On March 28, 2013, Michigan's "right-to-work" law, the Workplace Fairness and Equity Act, went into effect (available here). The law prohibits any requirement that an employee pay union dues or join a union as a condition of employment. The law's supporters believe it will make Michigan more attractive to businesses, while critics argue it amounts to an outright attack on the financial viability of unions.

Despite the law's effective date, Michigan employees currently covered by a collective bargaining agreement will have to wait before exercising their right-to-work privileges. The new law only applies to contracts, including extensions and renewals, entered into on or after March 28, 2013—meaning those employees subject to an agreement that went into effect before this date may not elect to opt-out until the agreement expires (which, in some cases, could be years from now).

While employees covered by new agreements cannot be forced to join a union or pay dues, they are entitled to the same wages and benefits under the contract as dues paying members, including union representation in bargaining. In addition to giving employees the choice not to pay union dues, Michigan's law also creates a cause of action against individuals or unions guilty of intimidating or coercing employees in the exercise of their rights. Violations of the law come with a $500 fine, as well as the potential for injunctive relief, other damages and attorney fees, and it applies to both public and private employees (excluding certain law enforcement personnel and firefighters).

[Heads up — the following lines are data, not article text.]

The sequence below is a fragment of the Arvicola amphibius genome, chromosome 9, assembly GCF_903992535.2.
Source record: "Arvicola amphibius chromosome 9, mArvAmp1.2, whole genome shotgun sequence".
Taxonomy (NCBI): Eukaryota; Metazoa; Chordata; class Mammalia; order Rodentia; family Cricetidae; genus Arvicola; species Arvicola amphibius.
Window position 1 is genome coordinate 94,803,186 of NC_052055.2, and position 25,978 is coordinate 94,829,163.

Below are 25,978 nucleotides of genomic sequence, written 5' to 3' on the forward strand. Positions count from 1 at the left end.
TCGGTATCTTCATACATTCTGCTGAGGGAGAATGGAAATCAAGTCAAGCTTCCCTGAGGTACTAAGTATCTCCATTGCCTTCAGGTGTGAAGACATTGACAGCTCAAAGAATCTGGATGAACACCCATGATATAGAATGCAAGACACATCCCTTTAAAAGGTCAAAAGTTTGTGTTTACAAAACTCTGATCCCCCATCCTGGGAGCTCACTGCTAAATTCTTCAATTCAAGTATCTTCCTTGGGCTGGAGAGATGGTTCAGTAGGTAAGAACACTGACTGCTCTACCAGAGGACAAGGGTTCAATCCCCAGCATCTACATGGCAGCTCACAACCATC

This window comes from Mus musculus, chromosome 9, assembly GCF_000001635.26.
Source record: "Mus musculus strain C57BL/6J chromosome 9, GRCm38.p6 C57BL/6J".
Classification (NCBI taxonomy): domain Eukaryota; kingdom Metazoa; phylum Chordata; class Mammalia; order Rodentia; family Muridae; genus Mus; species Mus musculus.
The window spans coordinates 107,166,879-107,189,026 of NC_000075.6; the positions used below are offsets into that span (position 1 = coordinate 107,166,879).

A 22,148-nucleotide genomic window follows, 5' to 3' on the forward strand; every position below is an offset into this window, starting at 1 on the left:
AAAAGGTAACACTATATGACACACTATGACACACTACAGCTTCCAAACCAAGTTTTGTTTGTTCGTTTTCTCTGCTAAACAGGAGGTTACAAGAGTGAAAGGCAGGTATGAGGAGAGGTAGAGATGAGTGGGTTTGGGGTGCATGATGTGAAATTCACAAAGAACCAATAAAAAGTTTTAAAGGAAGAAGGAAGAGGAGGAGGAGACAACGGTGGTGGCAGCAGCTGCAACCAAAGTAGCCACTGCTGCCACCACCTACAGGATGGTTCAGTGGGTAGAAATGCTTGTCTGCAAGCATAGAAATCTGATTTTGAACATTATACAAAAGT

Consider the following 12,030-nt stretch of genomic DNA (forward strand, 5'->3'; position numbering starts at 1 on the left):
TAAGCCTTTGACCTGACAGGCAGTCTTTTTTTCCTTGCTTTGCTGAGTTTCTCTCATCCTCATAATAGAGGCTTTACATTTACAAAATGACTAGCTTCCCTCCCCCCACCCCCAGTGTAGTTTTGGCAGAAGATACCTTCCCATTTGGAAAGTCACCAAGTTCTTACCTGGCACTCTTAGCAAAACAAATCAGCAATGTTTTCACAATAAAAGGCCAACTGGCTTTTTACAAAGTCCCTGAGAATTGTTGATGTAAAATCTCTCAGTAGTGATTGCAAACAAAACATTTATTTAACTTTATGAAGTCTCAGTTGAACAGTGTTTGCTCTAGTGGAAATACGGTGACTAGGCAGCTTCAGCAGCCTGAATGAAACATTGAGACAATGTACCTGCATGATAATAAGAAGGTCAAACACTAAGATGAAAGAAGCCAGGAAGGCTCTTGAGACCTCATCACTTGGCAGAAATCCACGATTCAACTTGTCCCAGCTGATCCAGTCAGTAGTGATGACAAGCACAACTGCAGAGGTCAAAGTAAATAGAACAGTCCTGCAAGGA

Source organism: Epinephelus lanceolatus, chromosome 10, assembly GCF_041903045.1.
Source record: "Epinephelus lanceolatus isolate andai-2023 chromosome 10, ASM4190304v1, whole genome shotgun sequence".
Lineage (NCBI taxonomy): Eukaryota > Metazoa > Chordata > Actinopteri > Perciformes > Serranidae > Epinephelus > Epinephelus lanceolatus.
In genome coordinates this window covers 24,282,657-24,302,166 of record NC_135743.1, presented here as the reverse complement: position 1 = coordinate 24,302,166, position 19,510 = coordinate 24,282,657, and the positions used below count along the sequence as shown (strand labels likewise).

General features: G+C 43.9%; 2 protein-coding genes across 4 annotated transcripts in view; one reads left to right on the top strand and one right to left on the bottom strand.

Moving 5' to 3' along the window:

Including Michigan, there are 24 states with right-to-work legislation on the books. In the Midwest, those states include Indiana, Iowa, Kansas, Nebraska, North Dakota, South Dakota and Michigan. Illinois, Minnesota, Missouri and Wisconsin, however, have yet to implement a right-to-work law. Employers operating in this region should be mindful of the varying labor laws in effect in each state, including right-to-work legislation.